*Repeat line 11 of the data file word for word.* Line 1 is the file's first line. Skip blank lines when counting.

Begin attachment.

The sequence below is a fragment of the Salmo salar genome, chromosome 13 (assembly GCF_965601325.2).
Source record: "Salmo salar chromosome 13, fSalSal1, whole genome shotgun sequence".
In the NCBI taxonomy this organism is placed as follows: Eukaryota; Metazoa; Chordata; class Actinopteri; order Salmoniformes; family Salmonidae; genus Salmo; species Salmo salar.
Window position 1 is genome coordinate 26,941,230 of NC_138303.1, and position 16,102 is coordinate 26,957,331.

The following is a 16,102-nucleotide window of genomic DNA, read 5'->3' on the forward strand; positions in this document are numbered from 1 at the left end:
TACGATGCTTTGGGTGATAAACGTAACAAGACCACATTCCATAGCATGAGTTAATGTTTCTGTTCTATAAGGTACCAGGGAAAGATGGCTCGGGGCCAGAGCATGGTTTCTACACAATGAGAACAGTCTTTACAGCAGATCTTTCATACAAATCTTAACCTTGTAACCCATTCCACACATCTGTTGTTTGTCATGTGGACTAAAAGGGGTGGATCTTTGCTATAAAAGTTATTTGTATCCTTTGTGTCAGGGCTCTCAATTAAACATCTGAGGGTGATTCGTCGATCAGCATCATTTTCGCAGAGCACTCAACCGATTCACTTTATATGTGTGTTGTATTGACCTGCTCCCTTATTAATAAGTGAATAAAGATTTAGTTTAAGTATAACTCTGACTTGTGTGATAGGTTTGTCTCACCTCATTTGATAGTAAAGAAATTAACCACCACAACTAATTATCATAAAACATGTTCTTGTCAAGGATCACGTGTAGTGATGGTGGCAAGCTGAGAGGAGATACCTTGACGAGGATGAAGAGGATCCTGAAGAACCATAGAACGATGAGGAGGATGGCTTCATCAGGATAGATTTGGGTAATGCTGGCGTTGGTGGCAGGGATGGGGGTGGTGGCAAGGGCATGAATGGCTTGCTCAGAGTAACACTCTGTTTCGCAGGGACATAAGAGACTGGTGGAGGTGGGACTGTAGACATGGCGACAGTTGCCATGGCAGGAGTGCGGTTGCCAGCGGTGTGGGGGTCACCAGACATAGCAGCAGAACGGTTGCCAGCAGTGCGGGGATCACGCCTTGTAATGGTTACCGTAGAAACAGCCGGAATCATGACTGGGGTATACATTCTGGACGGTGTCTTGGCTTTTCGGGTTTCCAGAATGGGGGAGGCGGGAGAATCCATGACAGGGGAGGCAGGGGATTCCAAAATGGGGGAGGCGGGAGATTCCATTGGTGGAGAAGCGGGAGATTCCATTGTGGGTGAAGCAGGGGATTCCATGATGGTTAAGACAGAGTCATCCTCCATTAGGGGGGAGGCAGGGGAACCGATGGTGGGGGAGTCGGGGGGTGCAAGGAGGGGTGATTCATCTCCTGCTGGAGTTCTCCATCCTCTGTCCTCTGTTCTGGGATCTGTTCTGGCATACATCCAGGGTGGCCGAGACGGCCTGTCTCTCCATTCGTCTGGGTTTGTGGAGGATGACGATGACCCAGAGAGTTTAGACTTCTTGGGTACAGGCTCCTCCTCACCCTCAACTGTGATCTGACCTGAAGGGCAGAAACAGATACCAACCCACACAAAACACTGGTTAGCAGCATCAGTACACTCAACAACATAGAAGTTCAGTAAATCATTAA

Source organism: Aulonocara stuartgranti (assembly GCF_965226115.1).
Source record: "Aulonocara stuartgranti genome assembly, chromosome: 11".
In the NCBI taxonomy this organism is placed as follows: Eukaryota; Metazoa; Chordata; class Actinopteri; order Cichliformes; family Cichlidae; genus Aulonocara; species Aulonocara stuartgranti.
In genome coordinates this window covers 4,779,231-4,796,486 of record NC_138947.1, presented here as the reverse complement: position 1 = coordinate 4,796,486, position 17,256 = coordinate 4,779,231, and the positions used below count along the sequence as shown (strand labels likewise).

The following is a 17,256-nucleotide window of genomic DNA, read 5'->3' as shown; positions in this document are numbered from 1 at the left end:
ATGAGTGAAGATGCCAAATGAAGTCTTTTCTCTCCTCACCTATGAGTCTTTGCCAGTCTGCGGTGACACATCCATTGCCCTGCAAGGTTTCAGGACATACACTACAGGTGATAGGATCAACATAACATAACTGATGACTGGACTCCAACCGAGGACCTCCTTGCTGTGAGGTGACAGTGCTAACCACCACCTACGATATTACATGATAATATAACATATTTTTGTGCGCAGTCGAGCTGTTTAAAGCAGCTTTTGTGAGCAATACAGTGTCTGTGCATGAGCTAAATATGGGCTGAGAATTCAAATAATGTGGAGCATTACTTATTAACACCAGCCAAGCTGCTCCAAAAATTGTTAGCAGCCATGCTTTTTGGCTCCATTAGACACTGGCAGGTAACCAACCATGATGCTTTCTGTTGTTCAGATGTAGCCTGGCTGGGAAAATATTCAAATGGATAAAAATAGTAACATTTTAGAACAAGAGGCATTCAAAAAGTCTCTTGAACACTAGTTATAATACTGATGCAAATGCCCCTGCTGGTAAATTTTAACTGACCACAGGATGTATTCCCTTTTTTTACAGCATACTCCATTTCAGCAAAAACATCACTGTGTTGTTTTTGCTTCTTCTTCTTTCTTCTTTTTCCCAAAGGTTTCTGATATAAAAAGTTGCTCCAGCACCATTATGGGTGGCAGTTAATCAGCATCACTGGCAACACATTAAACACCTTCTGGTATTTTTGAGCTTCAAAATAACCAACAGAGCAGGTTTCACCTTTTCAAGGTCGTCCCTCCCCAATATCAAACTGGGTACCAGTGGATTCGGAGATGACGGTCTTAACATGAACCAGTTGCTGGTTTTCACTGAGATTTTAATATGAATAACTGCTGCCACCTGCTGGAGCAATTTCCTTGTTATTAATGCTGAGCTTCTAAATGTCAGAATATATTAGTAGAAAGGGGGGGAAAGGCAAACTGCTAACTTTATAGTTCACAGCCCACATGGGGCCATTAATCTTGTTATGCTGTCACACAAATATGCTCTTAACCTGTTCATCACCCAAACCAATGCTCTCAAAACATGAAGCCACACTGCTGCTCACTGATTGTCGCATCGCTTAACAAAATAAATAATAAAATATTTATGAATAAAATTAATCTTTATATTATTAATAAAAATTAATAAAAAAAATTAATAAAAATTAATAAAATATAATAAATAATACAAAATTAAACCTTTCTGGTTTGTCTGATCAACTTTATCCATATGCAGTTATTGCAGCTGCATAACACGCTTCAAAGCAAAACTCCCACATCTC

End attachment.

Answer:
The following is a 17,256-nucleotide window of genomic DNA, read 5'->3' as shown; positions in this document are numbered from 1 at the left end: